The fifth and sixth lectures by Prof David Eckel on Buddhism looks at two important concepts in the Buddha’s teaching: that of suffering and the path to the cessation of suffering.
Buddhist tradition tells us that the Buddha rose from the seat of his awakening and walked to a deer park in Sarnath, outside the city of Banaras, where he gave his first sermon. This event is called the first “turning of the wheel of dharma [teaching].”
Accounts of the Buddha’s teaching begin with the simple claim that “All is suffering.” People who come to the Buddhist tradition for the first time often interpret this to mean that the Buddha was pessimistic and devalued human life.
Buddhists say that he was not pessimistic but realistic. To see the world through Buddhist eyes, the first and most important step is to understand how this simple claim about suffering leads not to pessimism but to a realistic assessment of life’s difficulties and to a sense of liberation and peace.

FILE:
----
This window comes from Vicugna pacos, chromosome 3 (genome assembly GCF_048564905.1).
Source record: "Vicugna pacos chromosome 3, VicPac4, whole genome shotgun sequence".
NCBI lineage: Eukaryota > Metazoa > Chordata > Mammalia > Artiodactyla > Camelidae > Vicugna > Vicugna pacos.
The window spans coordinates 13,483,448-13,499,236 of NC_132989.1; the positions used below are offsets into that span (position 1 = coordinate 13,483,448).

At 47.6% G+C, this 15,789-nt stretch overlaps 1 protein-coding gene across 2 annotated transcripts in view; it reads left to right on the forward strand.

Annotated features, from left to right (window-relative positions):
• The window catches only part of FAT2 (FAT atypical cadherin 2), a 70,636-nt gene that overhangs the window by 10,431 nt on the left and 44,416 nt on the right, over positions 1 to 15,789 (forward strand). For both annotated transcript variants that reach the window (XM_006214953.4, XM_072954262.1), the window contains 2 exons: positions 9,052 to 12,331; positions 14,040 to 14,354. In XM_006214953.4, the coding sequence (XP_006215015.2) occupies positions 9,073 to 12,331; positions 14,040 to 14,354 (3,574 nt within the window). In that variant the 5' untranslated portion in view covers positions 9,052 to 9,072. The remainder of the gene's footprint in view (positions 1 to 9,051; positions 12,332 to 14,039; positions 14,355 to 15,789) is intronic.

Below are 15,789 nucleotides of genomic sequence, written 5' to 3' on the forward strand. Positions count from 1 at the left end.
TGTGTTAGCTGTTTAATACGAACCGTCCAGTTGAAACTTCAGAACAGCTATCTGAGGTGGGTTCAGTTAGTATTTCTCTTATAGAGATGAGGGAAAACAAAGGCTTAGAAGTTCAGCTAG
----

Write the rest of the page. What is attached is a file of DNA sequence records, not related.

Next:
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After describing the truth of suffering, the Buddha went on to describe the origin of suffering, the cessation of suffering, and the path that leads to the cessation of suffering. The cessation of suffering is also called nirvana, the “blowing out” of desire. Like the concept of suffering, nirvana can seem very negative at first.
In some respects, this is inescapable. Nirvana constitutes the definitive end of the cycle of rebirth. But nirvana does not need to be viewed in a purely negative way, especially when it is understood not just as the end of life, but as a realization that infuses and enlivens the Buddha’s experience from the time of his awakening to the moment of his death.